At least one major leaguer is not pleased with the Jon Singleton deal

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An eighth round pick with no big league experience probably doesn’t have a ton of money in the bank. So when he signs a deal that guarantees him $10 million and could net him $35 million despite the fact that he is three years from having any sort of negotiating leverage it’s not exactly a sad story.

But Jon Singleton’s story is an interesting one that goes to the heart of team-player power dynamics. As in, Singleton obtained that $10 million worth of security by giving up the chance to snag many times that amount of money if he’s even a slightly above average major leaguer over the next few seasons. And the Astros used their collectively-bargained leverage over him to maximal levels in order to get that deal. In essence, they told him that if he wants to be in the bigs now, he has to sign. He signed.

While all of that went down between two willing parties and was subject to the clear rules of the system, some people aren’t too happy about that. One of those people is Orioles pitcher Bud Norris, who thinks Singleton made a bad deal that could set a bad precedent for other players:

I get that sentiment. If one player takes a deal that saves the team a ton of money and could cost the player a ton if things break right there will be more attempts by teams to get players to take such deals. Over time, that lowers salaries and that’s not a good thing from the players’ and union’s perspective. And even for Singleton himself, if he comes up and puts up even one good half season before signing anything, he stands to make much more even on a deal that buys out his arbitration and one of his free agent years.

But even if I see all that — and even if I’d handle it differently for myself or advise Singleton differently if I were his agent — I’m having a hard time getting on board with Norris and any other players or union folks who have a problem with this.

For one thing, it’s Singleton’s life and $10 million over five years is likely to change it dramatically. If he got his arm lopped off by a dwarf with a battle-axe tomorrow, he’d have a cushion of cash on which to live. We talk about player and contract value in the quasi-abstract all the time and to some extent we become immune to how large these numbers we talk about are. This is Singleton’s life and Singleton’s choice and union politics aside, that has to be respected.

[RELATED: How does Singleton fit into Houston’s lineup?]

But more to the point: the Bud Norrises of the world (i.e. veteran players) are what subjected Singleton to the Astros’ leverage in the first place. It’s not written in stone that players don’t reach arbitration for three years and free agency for six. That was negotiated by the union. A union which, in recent years anyway, has frequently seen fit to bargain away the rights of amateur and minor league players in negotiations at the expense of things that better-serve veteran players. Why are there slotting and bonus caps in the draft now? Why do minor leaguers make almost zero money and live in deplorable conditions? It’s because no one with the power to help them out — be it the teams who control their destiny in the first instance or the players who could use their power to help them out in the second instance — gives much of a crap about them. Maybe if Singleton’s life in Oklahoma City was more comfortable he’d feel more comfortable waiting the Astros’ out and negotiating a better deal for himself. I guess we’ll never know.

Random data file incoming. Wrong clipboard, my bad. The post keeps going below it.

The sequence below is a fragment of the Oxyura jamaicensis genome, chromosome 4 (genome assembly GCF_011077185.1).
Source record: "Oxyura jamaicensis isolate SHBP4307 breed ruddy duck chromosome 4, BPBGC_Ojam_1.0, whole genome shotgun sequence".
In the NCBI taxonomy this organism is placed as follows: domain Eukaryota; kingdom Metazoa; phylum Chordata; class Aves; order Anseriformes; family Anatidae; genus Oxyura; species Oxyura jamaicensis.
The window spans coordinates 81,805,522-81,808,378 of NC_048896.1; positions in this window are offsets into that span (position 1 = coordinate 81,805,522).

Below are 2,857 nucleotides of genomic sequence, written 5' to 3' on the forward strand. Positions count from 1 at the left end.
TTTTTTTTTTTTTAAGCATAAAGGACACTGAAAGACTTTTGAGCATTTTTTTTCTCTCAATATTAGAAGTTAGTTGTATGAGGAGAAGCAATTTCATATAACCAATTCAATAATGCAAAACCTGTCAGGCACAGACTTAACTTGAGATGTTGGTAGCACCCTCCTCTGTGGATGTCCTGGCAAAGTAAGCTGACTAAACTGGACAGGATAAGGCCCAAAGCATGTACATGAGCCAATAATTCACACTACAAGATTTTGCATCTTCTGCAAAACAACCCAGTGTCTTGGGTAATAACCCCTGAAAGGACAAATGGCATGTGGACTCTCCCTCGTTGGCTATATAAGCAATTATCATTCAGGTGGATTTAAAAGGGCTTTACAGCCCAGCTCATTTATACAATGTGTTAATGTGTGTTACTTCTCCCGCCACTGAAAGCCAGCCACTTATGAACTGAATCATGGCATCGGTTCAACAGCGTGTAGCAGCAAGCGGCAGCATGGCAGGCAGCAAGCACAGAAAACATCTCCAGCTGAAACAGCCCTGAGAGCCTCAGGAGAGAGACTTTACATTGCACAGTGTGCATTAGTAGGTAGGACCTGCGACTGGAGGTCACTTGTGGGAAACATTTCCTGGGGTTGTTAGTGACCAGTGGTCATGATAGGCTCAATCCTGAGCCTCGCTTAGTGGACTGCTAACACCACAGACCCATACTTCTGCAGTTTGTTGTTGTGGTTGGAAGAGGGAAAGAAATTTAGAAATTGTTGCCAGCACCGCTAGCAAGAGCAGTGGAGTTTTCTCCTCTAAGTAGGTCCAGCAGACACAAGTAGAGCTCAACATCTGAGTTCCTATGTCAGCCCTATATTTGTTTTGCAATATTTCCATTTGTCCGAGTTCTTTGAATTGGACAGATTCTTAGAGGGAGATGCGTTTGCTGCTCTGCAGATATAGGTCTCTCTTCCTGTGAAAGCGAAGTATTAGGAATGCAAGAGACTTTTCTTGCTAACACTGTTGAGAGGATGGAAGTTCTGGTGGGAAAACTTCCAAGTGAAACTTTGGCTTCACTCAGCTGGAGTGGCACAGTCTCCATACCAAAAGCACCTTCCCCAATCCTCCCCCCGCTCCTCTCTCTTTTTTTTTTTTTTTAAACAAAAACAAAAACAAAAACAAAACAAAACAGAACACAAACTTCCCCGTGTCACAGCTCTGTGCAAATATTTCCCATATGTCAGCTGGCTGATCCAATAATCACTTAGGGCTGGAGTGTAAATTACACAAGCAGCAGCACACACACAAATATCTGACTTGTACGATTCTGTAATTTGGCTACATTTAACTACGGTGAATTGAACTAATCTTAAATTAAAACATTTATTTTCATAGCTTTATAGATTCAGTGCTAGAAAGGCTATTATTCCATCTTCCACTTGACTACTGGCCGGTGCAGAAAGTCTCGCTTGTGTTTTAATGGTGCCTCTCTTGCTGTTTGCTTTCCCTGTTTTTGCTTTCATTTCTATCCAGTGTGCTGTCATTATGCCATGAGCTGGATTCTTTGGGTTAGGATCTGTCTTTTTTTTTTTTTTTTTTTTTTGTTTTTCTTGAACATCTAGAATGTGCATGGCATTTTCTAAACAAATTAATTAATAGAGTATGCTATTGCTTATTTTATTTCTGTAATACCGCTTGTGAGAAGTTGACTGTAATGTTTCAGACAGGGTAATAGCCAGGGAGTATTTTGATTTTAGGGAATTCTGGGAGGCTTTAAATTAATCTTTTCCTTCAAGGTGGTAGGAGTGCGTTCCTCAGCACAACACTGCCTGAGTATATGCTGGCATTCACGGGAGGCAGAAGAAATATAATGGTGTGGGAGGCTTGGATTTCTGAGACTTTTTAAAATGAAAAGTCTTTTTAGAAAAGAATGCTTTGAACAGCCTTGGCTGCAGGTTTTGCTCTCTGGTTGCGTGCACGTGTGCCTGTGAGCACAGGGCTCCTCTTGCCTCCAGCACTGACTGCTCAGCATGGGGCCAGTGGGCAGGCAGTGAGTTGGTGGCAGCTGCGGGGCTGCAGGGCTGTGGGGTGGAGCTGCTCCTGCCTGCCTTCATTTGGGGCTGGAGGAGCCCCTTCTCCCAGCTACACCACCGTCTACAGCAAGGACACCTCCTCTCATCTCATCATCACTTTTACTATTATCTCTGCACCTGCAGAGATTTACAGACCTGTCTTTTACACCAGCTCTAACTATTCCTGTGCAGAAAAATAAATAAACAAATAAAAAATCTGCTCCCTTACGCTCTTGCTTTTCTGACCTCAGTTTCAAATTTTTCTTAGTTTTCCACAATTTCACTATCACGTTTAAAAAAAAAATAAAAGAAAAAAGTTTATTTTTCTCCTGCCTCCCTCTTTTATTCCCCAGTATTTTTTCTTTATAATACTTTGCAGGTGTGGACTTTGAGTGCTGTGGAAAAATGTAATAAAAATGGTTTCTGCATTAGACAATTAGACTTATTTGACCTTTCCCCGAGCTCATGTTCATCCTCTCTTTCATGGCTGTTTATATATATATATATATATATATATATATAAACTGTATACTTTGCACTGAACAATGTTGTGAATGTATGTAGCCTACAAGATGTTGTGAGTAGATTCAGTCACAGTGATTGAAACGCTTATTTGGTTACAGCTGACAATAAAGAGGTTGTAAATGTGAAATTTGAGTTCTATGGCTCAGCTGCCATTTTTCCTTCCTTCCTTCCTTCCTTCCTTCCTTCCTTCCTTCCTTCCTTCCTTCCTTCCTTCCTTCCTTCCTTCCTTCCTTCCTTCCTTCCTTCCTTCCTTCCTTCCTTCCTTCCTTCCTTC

Clearly this is a difficult issue — any gamble on one’s own future that could impact others’ futures brings with it some hard choices — but it takes a pretty entitled and narrow-minded person to not see that Singleton’s incentives were predetermined and his choices somewhat limited by virtue of a system that was set up long before het had to make his choice.

Report: Mets ownership backs Terry Collins

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The Mets entered Sunday night’s game against the Pirates with a disappointing 20-27 record. While the club has dealt with a litany of injuries, manager Terry Collins has also drawn criticism for in-game decision-making, particularly regarding his decision-making.

Owner Fred Wilpon is still Collins’ strongest supporter, however, Newsday’s Marc Carig reports. As a result, the team is unlikely to make a managerial change anytime soon. If the Mets continue to struggle, though, ownership may feel pressured to make a change.

Collins became the longest-tenured manager in Mets history last week. Collins managed the Mets to a 77-85 record in 2011 and has overall helped the club go 501-518, winning the NL Pennant in 2015. He is not signed to a contract beyond this season.

Joe Mauer becomes first Twin to reach base seven times in a game since Rod Carew

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Twins first baseman Joe Mauer had a game for the record books on Sunday against the Rays. He finished 4-for-5 with an RBI double, a solo home run, two singles, and three walks in eight plate appearances. Unfortunately for him, the Twins still lost 8-6 in 15 innings.

ESPN’s Stats & Info notes that Mauer is the first Twin to reach base seven times in one game since Rod Carew in 1972 against the Brewers. The last player to reach base seven times in one game (without the aid of an error) was Giants shortstop Brandon Crawford on August 8 last season against the Marlins. The feat has only been accomplished seven times this decade, so about once a year.

After Sunday’s game, Mauer is batting .283/.363/.408 with three home runs, 18 RBI, and 23 runs scored in 171 plate appearances. Not too shabby.